The Third Electoral System, 1853-1892: Parties, Voters, and Political Cultures [Book Review]
Extending his 1970 Cross of Culture back in time to the 1870s and 1880s and in space to the Middle Atlantic and New England states, supplementing data from homogeneous areas with more sophisticated techniques of linear regression and correlation analysis, treating the connections between religious beliefs and social actions subtly and in great depth, Paul Kleppner has produced perhaps the most impressive work of what he insists should not be called "the ethnocultural school." Apparently reacting to charges that what he prefers to term "the voting behavior studies" have ignored class factors, reflected their authors' supposed political conservatism, and represented a consensus version of American history, Kleppner has included headnotes from Marx, Engels, and Mao and a chapter on the Greenback and Populist parties, and painted party contests not as sham patronage battles involving unimportant issues, but as mirrors of "an irreconcilable conflict over the very nature of society." If his graceless prose style will repel many readers, his combination of "letristic" with quantitative evidence and his focus on ideology will attract traditional historians alienated by the exclusive stress on statistics and behavior that has sometimes characterized works of quantitative history. Indeed, the book strikes me as altogether too traditional, as insufficiently social-scientific.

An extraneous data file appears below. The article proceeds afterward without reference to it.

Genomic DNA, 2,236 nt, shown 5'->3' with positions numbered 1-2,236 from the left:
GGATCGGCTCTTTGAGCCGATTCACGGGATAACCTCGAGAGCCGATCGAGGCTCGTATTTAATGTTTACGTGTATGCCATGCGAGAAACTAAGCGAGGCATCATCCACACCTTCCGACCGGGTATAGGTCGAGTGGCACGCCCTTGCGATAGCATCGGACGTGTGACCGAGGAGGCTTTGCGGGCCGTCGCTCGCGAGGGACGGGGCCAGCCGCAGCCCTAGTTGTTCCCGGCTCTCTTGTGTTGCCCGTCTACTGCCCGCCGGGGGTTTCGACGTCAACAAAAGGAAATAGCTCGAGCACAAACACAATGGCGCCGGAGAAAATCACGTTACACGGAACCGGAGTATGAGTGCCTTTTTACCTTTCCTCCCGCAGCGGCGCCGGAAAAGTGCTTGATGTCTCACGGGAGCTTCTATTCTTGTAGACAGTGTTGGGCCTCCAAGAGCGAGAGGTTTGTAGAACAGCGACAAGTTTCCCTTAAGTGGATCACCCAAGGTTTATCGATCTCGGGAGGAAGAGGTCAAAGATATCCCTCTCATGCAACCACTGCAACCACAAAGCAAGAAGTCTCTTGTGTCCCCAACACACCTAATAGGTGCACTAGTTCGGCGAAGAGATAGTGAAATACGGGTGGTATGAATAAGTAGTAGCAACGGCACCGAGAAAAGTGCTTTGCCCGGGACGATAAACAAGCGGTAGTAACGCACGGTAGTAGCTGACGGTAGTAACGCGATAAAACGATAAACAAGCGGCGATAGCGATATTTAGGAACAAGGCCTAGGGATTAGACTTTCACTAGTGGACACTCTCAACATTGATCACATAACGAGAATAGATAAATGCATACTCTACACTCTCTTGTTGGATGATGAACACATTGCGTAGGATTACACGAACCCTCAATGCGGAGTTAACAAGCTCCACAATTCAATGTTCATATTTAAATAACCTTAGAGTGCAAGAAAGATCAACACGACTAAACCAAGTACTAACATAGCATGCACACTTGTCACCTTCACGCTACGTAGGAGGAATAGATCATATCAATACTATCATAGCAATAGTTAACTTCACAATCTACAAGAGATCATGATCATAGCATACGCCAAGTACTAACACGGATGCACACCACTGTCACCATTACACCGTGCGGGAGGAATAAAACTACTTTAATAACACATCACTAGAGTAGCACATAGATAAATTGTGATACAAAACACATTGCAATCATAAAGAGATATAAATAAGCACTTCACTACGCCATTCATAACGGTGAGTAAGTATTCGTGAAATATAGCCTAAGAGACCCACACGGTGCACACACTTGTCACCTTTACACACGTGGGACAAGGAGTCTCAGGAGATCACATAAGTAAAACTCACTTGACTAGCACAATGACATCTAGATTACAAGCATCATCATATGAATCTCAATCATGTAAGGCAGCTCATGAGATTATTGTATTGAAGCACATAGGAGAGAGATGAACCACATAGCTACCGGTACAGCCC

© 1979 Oxford University Press. Book review of: The Third Electoral System, 1853-1892: Parties, Voters, and Political Cultures by Paul Kleppner. Chapel Hill: University of North Carolina Press, 1979. ISBN: 9780807813287